Multi-chip CDMA-based handsets seem to exhibit problems with signal fluctuations and internal heating. The single-chip solutions from Qualcomm are better, but also seem to suffer from a heat problem. Is there a solution?
We have come a long way from the days when a family could snuggle around a glowing vacuum tube for warmth, although today's crop of smaller technology devices do struggle with the same (although less nostalgic) heating problem. Basically, as chips become smaller, more dense and able to carry more bits and bytes of data there is a significant problem involving heat dispensation. You can't equip cellular handsets with fans, given the size of the device and the drain it would put on batteries. So, vendors have come up with a lot of neat ways to layer chips and change the design of phones and small devices that permit air to flow over these devices and reduce the heat problem. Also, new-generation chips -- such as Intel Corp.'s Centrino -- are specifically designed for mobile and wireless operations, and automatically scale the power requirements to minimize the heat problem. One good application of this technology and design is in the new Tablet PC computers available from Motion Computing, Inc.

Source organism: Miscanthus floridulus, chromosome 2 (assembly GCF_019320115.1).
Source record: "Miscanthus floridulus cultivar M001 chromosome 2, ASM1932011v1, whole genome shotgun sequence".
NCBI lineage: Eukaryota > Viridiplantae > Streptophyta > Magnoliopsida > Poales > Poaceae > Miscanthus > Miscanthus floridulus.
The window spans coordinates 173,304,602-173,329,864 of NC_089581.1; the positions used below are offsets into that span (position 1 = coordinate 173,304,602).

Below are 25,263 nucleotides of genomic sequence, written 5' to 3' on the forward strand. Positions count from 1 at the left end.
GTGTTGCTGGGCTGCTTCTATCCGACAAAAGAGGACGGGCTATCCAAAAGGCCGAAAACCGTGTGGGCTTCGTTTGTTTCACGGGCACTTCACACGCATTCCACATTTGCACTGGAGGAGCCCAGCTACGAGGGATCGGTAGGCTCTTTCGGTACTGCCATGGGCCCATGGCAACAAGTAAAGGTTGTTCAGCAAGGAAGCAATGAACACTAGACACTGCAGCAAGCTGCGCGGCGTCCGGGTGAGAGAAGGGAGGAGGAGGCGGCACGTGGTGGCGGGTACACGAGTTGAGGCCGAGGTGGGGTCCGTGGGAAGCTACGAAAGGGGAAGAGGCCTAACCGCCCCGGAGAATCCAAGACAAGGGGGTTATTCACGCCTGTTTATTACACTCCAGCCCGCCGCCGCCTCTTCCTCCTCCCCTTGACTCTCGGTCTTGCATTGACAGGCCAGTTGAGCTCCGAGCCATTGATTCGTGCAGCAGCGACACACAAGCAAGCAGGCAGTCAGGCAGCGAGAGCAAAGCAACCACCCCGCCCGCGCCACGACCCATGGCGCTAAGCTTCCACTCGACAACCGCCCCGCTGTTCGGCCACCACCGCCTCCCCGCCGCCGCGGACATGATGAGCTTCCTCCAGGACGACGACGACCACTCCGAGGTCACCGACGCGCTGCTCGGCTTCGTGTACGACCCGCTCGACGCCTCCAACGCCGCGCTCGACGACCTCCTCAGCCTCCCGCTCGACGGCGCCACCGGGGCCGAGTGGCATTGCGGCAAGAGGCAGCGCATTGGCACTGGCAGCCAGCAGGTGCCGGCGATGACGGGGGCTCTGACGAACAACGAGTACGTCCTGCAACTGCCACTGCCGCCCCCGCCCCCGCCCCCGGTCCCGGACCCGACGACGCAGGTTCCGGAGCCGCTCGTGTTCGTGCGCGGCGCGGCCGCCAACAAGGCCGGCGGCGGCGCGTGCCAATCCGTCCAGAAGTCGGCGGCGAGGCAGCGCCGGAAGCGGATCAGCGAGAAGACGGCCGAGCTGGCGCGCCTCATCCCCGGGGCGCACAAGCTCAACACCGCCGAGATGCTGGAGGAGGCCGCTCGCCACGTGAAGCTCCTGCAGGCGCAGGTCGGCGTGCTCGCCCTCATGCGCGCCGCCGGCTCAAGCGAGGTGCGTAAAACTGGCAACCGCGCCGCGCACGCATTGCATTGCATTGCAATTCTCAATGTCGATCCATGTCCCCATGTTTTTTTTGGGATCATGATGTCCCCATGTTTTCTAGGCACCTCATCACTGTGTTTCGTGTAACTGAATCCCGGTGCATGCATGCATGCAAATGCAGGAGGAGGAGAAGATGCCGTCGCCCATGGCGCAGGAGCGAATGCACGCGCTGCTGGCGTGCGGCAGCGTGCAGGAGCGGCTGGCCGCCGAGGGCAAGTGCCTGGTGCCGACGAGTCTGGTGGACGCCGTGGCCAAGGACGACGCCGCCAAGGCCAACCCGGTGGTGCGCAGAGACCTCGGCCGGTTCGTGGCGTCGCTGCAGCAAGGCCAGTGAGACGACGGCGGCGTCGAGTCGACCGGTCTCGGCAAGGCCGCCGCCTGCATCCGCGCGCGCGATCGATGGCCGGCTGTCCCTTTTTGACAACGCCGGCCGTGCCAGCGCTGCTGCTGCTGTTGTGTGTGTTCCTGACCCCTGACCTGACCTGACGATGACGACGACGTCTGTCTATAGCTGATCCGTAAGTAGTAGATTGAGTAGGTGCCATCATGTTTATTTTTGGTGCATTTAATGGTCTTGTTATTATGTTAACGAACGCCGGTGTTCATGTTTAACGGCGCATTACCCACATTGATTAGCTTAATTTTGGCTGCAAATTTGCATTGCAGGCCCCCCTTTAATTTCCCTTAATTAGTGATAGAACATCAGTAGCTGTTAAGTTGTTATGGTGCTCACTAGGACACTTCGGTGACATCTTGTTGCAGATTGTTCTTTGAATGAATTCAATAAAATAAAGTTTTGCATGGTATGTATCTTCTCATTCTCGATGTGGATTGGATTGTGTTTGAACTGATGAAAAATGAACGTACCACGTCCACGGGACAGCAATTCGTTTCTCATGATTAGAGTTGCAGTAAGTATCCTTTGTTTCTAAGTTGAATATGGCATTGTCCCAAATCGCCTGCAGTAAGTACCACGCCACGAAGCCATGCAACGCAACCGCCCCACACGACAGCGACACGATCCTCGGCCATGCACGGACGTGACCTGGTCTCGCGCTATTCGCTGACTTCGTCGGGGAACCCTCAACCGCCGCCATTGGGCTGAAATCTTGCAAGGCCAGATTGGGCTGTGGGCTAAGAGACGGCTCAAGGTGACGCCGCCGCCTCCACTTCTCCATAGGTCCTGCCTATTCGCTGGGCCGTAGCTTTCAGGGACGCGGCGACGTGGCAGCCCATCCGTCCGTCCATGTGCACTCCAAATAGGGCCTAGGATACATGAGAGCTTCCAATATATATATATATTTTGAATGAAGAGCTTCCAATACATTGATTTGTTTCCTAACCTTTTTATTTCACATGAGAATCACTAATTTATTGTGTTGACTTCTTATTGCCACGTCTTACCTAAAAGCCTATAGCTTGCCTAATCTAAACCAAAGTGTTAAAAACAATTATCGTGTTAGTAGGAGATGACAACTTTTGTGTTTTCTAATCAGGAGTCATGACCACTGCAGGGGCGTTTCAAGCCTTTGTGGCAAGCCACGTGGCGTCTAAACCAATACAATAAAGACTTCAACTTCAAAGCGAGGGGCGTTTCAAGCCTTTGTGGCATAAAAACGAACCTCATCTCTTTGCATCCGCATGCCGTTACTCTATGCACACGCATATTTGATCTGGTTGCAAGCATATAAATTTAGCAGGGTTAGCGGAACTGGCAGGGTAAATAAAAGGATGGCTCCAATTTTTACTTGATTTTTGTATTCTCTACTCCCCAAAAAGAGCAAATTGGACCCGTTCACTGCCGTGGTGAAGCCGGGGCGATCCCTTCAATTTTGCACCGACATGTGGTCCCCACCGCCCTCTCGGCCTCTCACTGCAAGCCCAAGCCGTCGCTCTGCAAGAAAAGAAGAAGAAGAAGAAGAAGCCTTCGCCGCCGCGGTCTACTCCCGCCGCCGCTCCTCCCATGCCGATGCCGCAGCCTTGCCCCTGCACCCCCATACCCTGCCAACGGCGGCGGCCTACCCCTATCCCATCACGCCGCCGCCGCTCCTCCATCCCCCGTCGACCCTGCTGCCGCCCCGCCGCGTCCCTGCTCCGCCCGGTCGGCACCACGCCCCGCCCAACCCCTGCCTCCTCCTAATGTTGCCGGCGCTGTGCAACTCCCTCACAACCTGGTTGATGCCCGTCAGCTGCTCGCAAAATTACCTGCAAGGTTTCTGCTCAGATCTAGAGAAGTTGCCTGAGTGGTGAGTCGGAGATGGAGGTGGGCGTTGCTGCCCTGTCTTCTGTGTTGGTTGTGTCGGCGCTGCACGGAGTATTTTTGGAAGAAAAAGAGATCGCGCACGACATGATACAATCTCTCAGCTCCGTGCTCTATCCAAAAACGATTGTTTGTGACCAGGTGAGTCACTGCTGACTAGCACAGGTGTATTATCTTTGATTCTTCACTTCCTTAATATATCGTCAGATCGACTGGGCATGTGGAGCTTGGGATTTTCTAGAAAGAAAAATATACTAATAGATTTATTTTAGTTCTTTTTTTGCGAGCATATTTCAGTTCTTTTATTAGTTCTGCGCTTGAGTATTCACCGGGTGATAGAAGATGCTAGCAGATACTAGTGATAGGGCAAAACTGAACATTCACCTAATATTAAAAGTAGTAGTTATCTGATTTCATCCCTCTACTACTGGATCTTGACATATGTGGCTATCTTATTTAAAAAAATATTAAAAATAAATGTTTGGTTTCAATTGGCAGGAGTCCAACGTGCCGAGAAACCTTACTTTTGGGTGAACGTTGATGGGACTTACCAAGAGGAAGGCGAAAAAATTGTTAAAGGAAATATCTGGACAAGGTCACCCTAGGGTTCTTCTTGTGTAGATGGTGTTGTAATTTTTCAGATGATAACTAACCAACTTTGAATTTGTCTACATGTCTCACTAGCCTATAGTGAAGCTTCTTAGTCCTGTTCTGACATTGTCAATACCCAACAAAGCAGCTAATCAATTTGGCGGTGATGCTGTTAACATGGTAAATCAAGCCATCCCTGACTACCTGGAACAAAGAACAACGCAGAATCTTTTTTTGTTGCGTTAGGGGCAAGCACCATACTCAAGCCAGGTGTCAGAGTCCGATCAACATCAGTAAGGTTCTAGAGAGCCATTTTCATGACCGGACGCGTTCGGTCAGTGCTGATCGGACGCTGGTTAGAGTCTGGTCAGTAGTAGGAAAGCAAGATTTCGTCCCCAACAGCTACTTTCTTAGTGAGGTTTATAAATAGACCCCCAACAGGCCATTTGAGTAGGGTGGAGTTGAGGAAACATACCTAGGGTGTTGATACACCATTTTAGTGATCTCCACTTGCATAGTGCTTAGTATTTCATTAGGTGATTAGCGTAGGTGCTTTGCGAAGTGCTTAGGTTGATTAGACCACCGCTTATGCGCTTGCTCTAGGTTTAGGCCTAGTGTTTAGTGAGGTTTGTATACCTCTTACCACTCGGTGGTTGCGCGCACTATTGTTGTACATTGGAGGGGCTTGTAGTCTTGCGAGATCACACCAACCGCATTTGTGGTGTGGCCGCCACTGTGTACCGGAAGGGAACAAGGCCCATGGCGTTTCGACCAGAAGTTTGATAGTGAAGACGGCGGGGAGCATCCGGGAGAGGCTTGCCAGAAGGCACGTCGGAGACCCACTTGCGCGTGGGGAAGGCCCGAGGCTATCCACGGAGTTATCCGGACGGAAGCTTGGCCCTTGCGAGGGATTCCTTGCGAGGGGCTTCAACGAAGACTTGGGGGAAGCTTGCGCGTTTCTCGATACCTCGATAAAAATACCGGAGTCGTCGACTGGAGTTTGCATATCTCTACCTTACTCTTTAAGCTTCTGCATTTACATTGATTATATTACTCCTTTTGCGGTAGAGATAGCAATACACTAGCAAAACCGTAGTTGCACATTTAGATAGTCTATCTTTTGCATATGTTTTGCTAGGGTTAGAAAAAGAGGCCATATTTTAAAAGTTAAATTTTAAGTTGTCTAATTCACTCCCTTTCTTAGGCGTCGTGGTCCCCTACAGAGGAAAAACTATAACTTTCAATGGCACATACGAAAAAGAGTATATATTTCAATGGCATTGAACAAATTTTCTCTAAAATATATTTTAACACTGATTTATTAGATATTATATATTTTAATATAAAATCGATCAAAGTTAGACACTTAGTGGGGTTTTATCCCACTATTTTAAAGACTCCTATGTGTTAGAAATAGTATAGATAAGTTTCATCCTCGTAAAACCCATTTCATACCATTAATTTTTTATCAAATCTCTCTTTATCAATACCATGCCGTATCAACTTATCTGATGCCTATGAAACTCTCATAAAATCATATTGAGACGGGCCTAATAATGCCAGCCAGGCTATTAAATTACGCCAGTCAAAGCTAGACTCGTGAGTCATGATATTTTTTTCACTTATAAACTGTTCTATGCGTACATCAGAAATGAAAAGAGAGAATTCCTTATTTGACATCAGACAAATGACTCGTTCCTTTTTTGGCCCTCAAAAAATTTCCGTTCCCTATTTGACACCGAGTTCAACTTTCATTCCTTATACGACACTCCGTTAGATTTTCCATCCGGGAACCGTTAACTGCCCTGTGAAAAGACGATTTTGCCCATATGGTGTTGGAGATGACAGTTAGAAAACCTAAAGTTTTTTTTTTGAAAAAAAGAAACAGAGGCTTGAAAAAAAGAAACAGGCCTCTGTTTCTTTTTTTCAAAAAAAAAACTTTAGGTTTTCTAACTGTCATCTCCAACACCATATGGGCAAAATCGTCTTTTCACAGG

Qualcomm, Inc. obviously has a vested interest developing lower-power chipsets that support CDMA technology, since the company developed and licenses the technology worldwide. Most recently, the company started shipping high-speed CDMA2000 ixEV-DO chipsets to developers, and supporting services were launched this March in San Diego and Washington, D.C. These chipsets are designed for more demanding enterprise-class applications, as well extended low-power and low-heat operations.